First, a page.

HRS: Societies share goals in joint sessions

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 - Anne Gillis, MD
Anne M. Gillis, MD

Anne M. Gillis, MD, president of the Heart Rhythm Society and a professor at the University of Calgary, will co-chair a joint session on clinical registries on May 9 at Heart Rhythm 2013 in Denver. In a Q&A with Cardiovascular Business, she discussed the evolution of joint sessions and other program details.

Do the joint sessions reflect increasing collaboration among societies and their members?

We initially started the joint sessions in 2010 and we have expanded them each year. The joint sessions with partners such as the American College of Cardiology [ACC], the American Heart Association and the Society of Thoracic Surgeons reflect the fact that they are important organizations with whom we collaborate on scientific and clinical documents as well as advocacy, public awareness and patient education. One of the most important things that we do is partner on guidelines. Doing these joint sessions is a way of highlighting these partnerships for our members.

The joint session with the ACC on registries is an example of an important partnership where, as public reporting of physician outcomes becomes mandatory in 2015, certain registry data will be used. The outcomes will be directly linked to registry data and they will be dependent upon the quality of data inputted. We need to educate our members about this process so we can ensure quality data and also focus on using the data to benchmark and hopefully improve patient care. 

Have the joint sessions changed over the years?

The joint sessions that we have done in the past have been predominantly with our international partners.

Do the sessions with international societies differ?

The international joint sessions are quite varied in topics and speakers. Over 40 percent of attendees at Heart Rhythm are international. These international joint sessions allow us to recognize the international leaders who have contributed to advancing our field, whether it be in research, education or other areas of leadership.

These partnerships are extremely important if we are going to improve access to heart rhythm care and improve the quality of care for patients with heart rhythm disorders around the world. We have this audacious goal of ending death and suffering due to heart rhythm disorders and we can only do that through global collaboration.

Is this also a way to learn best practices?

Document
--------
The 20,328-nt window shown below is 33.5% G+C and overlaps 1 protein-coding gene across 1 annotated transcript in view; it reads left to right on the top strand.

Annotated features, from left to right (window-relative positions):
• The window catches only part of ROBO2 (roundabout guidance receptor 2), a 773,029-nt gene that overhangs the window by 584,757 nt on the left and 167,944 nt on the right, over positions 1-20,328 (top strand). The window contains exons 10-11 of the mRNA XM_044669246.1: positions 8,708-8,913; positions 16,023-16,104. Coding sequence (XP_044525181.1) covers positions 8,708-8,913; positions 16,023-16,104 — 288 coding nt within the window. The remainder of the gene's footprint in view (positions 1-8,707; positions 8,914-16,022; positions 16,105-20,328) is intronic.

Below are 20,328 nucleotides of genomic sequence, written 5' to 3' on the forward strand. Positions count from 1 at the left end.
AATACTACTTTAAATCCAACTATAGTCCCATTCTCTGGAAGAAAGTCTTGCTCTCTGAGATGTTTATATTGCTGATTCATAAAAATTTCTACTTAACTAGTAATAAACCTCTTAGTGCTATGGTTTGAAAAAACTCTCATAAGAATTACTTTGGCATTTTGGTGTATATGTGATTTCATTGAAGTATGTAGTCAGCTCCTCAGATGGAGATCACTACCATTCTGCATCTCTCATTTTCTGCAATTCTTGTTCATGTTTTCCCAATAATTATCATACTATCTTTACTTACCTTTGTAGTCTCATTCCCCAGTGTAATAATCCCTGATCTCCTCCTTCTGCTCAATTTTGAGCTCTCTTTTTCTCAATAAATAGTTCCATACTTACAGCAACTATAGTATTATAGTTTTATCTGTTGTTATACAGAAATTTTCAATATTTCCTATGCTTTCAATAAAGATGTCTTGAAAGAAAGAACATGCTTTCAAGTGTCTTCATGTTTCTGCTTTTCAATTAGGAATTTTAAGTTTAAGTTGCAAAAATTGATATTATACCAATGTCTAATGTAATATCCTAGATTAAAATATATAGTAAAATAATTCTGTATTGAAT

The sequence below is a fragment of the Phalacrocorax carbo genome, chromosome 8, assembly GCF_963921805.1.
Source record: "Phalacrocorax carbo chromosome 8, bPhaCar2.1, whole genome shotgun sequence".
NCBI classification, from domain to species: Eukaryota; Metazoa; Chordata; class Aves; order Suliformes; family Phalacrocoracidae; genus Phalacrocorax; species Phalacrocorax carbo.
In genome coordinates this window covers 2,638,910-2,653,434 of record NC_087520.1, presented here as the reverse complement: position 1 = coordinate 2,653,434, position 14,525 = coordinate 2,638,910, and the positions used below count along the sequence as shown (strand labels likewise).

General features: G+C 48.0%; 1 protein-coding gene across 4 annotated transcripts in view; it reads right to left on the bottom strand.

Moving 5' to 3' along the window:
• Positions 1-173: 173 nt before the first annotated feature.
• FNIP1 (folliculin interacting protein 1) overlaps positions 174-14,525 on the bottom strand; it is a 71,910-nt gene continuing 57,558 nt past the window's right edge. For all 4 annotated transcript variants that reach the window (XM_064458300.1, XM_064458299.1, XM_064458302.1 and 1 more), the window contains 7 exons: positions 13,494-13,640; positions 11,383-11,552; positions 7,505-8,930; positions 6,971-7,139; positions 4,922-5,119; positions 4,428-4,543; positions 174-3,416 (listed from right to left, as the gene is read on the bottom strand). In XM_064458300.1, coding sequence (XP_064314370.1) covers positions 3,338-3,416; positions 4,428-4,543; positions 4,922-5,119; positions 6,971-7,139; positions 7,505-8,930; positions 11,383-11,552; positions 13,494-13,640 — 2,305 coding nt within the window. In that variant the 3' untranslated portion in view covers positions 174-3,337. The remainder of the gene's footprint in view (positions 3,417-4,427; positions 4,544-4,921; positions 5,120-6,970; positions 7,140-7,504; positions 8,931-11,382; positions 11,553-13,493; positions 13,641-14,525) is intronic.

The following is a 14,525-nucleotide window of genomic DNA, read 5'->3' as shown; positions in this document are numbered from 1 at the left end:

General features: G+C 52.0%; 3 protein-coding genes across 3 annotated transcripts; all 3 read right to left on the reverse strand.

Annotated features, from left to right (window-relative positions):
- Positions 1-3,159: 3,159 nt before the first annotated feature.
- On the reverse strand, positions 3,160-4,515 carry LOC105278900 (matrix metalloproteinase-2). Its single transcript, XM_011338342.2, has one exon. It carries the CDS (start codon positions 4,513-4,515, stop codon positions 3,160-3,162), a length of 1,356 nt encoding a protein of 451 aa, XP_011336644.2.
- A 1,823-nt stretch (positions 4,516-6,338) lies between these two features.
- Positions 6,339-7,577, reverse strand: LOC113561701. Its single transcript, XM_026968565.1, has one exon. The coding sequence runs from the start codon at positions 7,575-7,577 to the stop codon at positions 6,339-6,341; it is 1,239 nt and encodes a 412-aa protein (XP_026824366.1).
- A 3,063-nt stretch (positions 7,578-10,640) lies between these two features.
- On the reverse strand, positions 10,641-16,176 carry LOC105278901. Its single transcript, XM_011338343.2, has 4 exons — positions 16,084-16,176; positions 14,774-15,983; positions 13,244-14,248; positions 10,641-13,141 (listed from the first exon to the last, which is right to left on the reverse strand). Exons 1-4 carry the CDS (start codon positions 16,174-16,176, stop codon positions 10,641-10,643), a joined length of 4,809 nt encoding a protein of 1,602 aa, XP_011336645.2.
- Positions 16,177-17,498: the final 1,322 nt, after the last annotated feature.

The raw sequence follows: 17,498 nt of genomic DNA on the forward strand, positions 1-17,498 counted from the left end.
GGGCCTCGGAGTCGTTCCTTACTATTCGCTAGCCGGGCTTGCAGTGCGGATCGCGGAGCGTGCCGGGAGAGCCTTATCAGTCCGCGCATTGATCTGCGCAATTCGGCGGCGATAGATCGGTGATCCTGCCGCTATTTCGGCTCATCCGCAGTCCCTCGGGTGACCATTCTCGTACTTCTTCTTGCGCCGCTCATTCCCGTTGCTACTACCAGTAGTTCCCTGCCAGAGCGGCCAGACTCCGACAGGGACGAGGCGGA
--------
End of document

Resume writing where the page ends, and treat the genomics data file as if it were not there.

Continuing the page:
Absolutely. Last year I had the opportunity to attend a joint session assembled by the Chinese Society of Pacing and Electrophysiology. There was interesting data on ablation practices in China, outcomes and outcomes from other Asian countries. To be able to exchange ideas and [discuss] challenges people face [such as] access to care, helps better inform us and helps us improve our day-to-day quality of practice.

You will be leading a joint session in clinical registries. Can you discuss the current and future role of registries?

We are going to talk about the cardiovascular registry programs and how they potentially will play a role in healthcare reform. The Affordable Care Act has a number of requirements moving forward, and some that will link reimbursement to physician performance. Some ways that [reimbursement] will be measured will be looking at physicians’ participation in registries.

There are a number of cardiovascular registries but the one I am most knowledgeable about is the ICD registry that was mandated when CMS [Centers for Medicare & Medicaid Services] approved expansion of ICD implantation for primary prevention of sudden cardiac death in 2005. The expectation was that a registry would be developed. Important observations have come from that registry, for instance, reporting on complications associated with device implantation. That type of information can be used for benchmarking.

Another interesting observation that has come out of registries to date is on geographic implantation of single chamber vs. dual chamber ICDs. Observations like this can help inform health policy decisions as we move forward.

Registries of course have limitations because they only collect a certain amount of data. The accuracy of the data is important so that the quality of the registry will depend upon the accuracy of the data entry. Longitudinal follow-up may be important in terms of evaluating some components of quality care.  

Heart Rhythm 2013 will run May 8 to 11. Be sure to check for conference coverage.